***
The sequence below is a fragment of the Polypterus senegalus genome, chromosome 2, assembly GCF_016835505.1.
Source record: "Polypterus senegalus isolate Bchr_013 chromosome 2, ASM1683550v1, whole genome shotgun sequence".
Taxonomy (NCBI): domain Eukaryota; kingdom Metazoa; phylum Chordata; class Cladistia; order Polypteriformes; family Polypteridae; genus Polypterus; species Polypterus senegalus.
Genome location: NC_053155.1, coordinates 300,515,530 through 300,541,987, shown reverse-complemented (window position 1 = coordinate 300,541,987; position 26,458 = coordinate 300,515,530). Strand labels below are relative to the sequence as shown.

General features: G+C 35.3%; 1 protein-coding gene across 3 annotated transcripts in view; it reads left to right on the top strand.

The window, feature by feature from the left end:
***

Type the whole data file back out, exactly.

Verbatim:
The sequence below is a fragment of the Polypterus senegalus genome, chromosome 2, assembly GCF_016835505.1.
Source record: "Polypterus senegalus isolate Bchr_013 chromosome 2, ASM1683550v1, whole genome shotgun sequence".
Taxonomy (NCBI): domain Eukaryota; kingdom Metazoa; phylum Chordata; class Cladistia; order Polypteriformes; family Polypteridae; genus Polypterus; species Polypterus senegalus.
Genome location: NC_053155.1, coordinates 300,515,530 through 300,541,987, shown reverse-complemented (window position 1 = coordinate 300,541,987; position 26,458 = coordinate 300,515,530). Strand labels below are relative to the sequence as shown.

General features: G+C 35.3%; 1 protein-coding gene across 3 annotated transcripts in view; it reads left to right on the top strand.

The window, feature by feature from the left end: